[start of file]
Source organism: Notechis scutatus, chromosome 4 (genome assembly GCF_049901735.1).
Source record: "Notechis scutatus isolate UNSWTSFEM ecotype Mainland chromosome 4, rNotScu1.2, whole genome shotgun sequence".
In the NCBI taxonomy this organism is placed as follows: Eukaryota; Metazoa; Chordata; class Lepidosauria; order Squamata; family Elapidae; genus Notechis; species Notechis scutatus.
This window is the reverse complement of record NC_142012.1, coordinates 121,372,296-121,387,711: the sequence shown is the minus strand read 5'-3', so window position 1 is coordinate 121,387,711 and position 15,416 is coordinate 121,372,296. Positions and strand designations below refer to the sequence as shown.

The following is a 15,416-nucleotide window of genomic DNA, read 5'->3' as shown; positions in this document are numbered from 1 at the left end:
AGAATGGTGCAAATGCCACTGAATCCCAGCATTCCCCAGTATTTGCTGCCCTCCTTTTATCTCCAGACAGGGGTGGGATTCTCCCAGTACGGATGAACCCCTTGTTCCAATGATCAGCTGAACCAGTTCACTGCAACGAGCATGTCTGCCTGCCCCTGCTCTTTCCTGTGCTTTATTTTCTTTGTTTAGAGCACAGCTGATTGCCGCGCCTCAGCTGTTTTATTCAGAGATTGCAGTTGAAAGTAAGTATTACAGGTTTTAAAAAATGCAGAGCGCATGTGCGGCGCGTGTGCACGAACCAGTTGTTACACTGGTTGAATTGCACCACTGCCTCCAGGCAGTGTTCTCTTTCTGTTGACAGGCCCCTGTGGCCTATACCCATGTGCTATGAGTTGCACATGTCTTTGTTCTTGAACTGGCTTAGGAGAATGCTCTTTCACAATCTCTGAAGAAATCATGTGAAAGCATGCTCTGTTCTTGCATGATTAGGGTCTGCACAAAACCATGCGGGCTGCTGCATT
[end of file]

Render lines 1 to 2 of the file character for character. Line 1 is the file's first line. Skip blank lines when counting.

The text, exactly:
Source organism: Notechis scutatus, chromosome 4 (genome assembly GCF_049901735.1).
Source record: "Notechis scutatus isolate UNSWTSFEM ecotype Mainland chromosome 4, rNotScu1.2, whole genome shotgun sequence".